- Practice hydration. With long sections of single track it’s hard to stay well hydrated so practice drinking on sections of single track at home or carry a pack if its comfortable for you. Remember to trial different powder mixes and throw a coke down at the final feed station for a pick-me-up. Hydrate leading into the race to prevent cramps.
- Practice nutrition. Get your body used to food consumption while riding. I vow by one gel on the start line and one every 45mins, which means 7-8, plus a double no-doze at 50km, but if you plan on riding for 6hrs+ you’ll need something more substantial like bars or fruit cake etc. I find oranges and lollies a great treat along the way!
- Have FUN! Remember why you do it (maybe it’s to finish or maybe it’s to beat Kyle Ward) and sing that mantra before training to keep you motivated.
PAUL VAN DER PLOEG:
- Don’t try and do bulk training in the last week before the race. You will ride faster if you do less coming into the event.
- Ride with a group to keep the training fun.
- Go to the race with a good crew of friends/family so you are in a good mental state… positive, relaxed, ready and prepared to suffer.
- Nutrition is key during the event, make sure you have plenty of Energy Gels, Bars and drink.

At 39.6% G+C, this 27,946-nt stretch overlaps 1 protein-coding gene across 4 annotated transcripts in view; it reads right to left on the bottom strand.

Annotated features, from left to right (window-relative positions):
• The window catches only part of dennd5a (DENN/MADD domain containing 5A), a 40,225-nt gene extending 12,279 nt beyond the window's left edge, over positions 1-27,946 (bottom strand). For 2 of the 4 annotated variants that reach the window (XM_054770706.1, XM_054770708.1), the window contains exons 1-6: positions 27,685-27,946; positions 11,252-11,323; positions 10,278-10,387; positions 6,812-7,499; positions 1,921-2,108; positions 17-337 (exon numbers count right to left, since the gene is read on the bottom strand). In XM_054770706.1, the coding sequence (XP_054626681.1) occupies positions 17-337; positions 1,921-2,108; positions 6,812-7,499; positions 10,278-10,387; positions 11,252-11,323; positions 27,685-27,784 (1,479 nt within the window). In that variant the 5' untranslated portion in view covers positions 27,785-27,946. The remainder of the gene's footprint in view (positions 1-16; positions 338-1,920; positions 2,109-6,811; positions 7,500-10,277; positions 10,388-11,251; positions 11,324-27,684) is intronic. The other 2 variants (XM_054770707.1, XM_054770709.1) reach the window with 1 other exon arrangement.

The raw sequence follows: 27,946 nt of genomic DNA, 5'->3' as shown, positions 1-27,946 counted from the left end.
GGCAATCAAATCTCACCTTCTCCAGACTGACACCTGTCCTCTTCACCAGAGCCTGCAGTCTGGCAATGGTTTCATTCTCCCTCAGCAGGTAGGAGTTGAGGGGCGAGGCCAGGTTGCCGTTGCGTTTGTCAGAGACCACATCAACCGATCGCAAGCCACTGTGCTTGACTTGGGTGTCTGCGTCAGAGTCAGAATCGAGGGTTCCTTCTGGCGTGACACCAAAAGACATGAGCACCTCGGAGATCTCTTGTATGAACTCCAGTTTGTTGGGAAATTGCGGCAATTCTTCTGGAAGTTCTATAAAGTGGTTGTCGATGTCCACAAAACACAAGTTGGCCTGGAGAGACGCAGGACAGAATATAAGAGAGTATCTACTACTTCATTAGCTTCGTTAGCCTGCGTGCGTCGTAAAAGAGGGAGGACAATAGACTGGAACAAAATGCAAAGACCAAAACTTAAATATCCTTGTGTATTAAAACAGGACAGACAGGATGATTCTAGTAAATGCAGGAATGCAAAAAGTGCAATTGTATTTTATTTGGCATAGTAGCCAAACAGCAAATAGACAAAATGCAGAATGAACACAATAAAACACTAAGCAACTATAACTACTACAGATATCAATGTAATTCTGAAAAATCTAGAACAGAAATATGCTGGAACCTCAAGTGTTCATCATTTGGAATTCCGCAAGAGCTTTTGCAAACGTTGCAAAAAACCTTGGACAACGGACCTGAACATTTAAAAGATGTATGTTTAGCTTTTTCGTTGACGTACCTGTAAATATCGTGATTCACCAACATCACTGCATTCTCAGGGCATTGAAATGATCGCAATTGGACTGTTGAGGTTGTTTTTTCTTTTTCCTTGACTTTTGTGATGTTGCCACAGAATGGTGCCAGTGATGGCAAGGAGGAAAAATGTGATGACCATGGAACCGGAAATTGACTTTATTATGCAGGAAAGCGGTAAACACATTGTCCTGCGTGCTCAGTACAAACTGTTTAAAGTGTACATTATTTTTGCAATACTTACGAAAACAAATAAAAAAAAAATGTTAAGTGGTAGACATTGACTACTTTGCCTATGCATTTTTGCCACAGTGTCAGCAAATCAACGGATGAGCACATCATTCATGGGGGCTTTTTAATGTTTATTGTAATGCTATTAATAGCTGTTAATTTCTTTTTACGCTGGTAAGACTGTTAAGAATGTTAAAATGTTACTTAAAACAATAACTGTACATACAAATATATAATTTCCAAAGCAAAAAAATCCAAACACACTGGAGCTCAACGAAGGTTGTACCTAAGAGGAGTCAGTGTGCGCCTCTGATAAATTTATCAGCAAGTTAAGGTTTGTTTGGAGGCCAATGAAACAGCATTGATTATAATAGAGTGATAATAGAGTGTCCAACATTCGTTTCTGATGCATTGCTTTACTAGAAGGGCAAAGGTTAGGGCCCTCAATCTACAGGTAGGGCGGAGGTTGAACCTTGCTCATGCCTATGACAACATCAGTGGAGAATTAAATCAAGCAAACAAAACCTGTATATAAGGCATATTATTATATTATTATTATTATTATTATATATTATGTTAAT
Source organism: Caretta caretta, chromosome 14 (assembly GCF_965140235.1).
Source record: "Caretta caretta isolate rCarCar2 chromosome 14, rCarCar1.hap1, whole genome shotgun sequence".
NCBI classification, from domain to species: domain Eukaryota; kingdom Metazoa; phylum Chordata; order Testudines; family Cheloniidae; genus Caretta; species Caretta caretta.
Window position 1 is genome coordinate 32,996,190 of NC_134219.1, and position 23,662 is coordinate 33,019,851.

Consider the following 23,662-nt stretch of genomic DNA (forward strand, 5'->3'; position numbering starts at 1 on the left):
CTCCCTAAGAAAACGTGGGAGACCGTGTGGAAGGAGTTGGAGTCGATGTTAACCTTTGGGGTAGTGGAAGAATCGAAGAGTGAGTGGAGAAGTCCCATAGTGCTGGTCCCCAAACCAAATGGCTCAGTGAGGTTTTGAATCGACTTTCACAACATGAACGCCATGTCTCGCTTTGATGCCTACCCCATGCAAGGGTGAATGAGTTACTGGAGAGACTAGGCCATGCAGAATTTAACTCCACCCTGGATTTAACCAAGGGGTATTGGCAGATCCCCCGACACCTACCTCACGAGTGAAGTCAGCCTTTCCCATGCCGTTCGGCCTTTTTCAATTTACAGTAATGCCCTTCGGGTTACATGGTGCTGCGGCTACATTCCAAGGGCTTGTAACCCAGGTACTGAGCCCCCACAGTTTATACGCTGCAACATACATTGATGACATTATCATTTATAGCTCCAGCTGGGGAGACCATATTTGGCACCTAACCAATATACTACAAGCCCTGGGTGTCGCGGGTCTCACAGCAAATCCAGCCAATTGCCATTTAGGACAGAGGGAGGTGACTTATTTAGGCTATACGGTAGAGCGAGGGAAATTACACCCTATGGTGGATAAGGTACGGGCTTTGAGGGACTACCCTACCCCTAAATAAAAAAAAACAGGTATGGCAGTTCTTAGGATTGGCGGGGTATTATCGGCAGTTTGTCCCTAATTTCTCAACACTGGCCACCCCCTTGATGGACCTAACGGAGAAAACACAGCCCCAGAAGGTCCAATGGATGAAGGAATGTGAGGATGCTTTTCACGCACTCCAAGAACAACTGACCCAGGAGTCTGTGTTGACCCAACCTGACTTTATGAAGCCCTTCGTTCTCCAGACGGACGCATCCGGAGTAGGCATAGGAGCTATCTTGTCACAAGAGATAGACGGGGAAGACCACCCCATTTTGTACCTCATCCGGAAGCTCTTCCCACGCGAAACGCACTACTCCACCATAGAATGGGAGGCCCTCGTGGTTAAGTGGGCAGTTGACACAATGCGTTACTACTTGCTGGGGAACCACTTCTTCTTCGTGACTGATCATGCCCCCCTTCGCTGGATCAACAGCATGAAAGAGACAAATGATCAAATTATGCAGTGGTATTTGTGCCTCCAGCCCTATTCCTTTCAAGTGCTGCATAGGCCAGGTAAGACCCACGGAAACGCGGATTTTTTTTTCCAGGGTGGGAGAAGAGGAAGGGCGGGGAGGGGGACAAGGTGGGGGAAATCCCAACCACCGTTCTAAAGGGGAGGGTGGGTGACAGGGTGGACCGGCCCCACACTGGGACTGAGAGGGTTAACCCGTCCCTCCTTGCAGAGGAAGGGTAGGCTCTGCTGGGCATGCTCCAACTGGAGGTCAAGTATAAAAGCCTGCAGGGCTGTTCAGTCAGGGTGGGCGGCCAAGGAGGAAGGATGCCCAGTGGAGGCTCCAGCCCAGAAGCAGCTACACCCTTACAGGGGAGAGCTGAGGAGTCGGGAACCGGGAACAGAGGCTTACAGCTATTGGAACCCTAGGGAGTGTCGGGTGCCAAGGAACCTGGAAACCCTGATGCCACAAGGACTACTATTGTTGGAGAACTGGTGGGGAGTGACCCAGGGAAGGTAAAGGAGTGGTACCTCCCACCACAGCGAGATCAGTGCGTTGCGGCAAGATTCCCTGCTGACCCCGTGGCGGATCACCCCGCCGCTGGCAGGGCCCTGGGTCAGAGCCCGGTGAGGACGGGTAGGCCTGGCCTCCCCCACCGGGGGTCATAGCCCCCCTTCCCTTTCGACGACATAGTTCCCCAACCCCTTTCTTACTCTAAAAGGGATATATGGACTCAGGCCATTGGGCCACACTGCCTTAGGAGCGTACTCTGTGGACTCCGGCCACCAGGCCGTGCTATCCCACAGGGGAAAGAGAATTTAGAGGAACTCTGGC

- Don’t super-hydrate on water the day before because that will increase the onset of cramping.
- The day before don’t hold back on food, you can use it to get you through the next day.
- Eat breakfast a few hours before the race. There is nothing worse than tasting your breakfast a second time on the first climb!
- Make sure you have your equipment sorted. Nothing worse than being uncomfortable or fixing mechanicals in the race.
Get some advice
There are a range of friendly and accessible cycling coaches and clinics out there that will help you prepare for these events. They do not have to cost much money and could be well worth the investment if you want to make the most of your training effort.
As a starting point, and to recommend an organisation we have been involved with for a few years, look at Today’s Plan who provide online coaching programs. You don’t need to speak to anyone, just fill out an extensive questionnaire and provide your availability and limitations and it spits out a great program to get you started. Visit their website here: www.todaysplan.com.au